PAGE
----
Review by Matt S.
Cinema from the South East of Asia has certainly turned ultraviolent films into an art form. The films that often defined Hong Kong cinema have since branched into fledgling film industries in Thailand (for example: the Ong Bak series), and now Indonesia. With The Raid finding international acclaim (and being remade by Hollywood because apparently every popular international film must be) it was inevitable that there would be a sequel. The Raid 2 doesn’t break way from the path that the first film put down, but then it didn’t really need to. The first was brilliant, and the sequel is brilliant.
Although both films are the work of a Welsh filmmaker, Gareth Evans, The Raid 2 like its predecessor is authentically Indonesian not only for its location and actors, but also for its use of Pencak Silat, Indonesia’s own contribution to the martial arts. There are many variations of martial arts that are now called Pencak Silat, but generally speaking the style is characterised with a focus on strikes, joint manipulation, and throws.
In The Raid 2, the martial arts sequences are breathtaking. A one-on-one combat towards the end of the film is extended beyond comfortable watching, but like the most intricate of dances it is choreographed well beyond what you’ll generally see in Hollywood. Where blockbuster films will focus on sharp, high impact fight sequences, Asian martial art films generally have choreography that tells a story in itself, with a slow escalation that builds towards a brutal conclusion. The Raid 2 pushes this physical storytelling to the limits, and I found myself surprised over and over again with just how far the choreographers were able to push the fighting without repetition setting in.
The environments in which these conflicts take place are fascinating and unique as well. A nightclub scene introduces a verticality to the action, as the fighters move up and down from balconies and use tables and chairs as part of the dance. Another fight in a soaked, muddy prison field at times looks comic, like children rolling around in the mud… if they were breaking skulls in the process.
The Raid 2 never holds back from its violence. It’s more than happy to show evisceration and the consequences of being shot in the head by a shotgun at close range. Accompanied by sickening sound effects as flesh is torn off the body, it’s never the most pleasant film to watch but it clearly sets out to be visually striking, and it does achieve that.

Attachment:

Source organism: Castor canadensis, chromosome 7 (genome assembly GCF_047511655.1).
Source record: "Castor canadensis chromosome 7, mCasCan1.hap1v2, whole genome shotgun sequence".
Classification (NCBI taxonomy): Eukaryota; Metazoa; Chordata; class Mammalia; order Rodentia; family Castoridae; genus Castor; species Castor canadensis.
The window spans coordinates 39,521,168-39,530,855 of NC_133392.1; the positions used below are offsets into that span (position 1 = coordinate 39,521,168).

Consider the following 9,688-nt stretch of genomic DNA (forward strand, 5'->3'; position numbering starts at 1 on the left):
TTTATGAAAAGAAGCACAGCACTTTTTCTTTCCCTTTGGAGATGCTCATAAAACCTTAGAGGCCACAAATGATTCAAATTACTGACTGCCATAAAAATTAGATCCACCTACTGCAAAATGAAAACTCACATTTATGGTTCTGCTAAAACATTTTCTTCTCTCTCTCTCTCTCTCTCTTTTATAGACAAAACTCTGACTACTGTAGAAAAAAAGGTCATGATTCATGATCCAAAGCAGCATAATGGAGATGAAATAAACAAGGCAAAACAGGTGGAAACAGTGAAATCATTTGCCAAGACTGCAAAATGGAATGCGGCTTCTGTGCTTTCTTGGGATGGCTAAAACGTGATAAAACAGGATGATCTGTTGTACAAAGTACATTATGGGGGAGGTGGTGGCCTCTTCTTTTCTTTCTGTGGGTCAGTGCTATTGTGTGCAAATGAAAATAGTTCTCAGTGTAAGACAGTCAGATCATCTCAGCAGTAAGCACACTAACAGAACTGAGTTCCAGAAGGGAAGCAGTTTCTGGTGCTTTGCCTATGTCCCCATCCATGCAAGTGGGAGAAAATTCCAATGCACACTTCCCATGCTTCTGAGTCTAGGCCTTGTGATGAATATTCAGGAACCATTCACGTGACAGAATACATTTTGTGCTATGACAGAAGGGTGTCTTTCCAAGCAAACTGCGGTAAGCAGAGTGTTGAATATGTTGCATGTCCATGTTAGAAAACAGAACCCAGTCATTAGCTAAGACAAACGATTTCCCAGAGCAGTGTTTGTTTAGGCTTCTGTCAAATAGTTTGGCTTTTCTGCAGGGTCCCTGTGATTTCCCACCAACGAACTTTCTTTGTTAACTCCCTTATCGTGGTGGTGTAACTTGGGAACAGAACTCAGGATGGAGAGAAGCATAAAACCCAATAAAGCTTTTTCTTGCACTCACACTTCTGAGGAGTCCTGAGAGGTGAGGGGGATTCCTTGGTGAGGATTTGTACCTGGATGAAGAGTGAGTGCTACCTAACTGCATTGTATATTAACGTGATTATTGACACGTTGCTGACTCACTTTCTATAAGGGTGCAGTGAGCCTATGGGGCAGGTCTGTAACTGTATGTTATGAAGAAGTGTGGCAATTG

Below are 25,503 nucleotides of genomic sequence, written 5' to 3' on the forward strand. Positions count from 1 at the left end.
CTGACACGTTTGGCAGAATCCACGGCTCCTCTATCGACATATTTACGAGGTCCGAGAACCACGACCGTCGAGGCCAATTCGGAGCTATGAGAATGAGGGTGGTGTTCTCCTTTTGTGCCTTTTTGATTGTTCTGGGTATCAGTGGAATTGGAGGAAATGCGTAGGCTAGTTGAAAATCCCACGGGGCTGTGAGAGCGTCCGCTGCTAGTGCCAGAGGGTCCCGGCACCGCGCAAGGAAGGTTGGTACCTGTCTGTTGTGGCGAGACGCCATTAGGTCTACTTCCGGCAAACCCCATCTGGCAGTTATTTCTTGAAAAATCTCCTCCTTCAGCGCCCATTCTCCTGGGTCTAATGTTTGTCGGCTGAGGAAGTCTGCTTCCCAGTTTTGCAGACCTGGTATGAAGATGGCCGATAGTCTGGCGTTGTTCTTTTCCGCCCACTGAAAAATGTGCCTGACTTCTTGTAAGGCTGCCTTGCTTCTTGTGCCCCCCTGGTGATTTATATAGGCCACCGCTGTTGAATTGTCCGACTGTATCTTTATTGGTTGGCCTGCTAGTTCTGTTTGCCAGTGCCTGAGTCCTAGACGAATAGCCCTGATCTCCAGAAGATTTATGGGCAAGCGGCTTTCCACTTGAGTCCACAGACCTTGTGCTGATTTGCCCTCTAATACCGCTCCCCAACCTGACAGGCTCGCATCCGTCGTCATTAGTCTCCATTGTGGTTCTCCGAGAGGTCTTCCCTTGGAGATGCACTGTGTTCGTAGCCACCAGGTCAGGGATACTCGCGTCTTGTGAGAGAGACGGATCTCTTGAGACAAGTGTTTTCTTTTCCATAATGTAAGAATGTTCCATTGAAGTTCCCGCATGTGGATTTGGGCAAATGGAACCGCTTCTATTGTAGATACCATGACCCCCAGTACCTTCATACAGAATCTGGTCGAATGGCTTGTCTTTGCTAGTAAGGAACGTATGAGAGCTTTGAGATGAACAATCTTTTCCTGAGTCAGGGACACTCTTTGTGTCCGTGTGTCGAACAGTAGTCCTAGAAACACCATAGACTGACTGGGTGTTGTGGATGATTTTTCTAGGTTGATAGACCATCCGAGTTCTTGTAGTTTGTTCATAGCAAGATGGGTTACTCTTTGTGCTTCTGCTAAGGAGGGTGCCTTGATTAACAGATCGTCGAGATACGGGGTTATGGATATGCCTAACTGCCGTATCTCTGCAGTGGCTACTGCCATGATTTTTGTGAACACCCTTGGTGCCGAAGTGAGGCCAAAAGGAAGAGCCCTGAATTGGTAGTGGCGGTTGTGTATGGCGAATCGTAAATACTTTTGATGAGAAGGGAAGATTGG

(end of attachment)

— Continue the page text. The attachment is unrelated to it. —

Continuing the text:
It’s rare for an out-and-out action film to have a narrative of any substantial depth, but The Raid 2 does try. A fellow by the name of Rama (Iko Uwais) is a police officer who goes undercover in order to infiltrate the organised crime society of Jakarta, and bring a corrupt strain of police to heel. That in itself is standard stuff for a crime thriller, but the film makes the best of occasionally limited actor talent with smart, sharp writing. Certain themes will not necessarily translate to the west, such as the way the film explores certain nationalistic ideas that are running through Indonesian society at the moment. That said, the concept of nationalism and it being a bad thing for community cohesion is certainly something that’s a universal problem across the world so The Raid 2 is also not a film that’s going to come across as too foreign, aside from the need to read subtitles.
The film is immaculate from a technical point of view. Colours are suitably drab for a series of environments that are designed to evoke the same sense of dreary oppression as prison, and create a suitable “underground” tone for the crime theme to play out. During action sequences Evans has wisely allowed the choreography to star, and resisted using too many dramatic cuts to try and “enhance” the energy of the scenes. A couple of the environments – especially the nightclub scene, are truly memorable.
If there’s anything that The Raid 2 could have used, it is perhaps some editing for length – at over two hours long it’s well beyond the tolerance threshold of most people for such an action-heavy film, and it is tiring to watch in one sitting. But looking back I also can’t think of any scenes or lines of dialogue that didn’t belong, and the action sequences needed to be extended in order to have the impact that they do.
So instead I recommend you approach this film like cinema of old. Halfway through pause it, take a 10-minute intermission to grab a cup of coffee, and then get going again. Because really, length aside The Raid 2 is a stunning example of an action film.
– Matt S.
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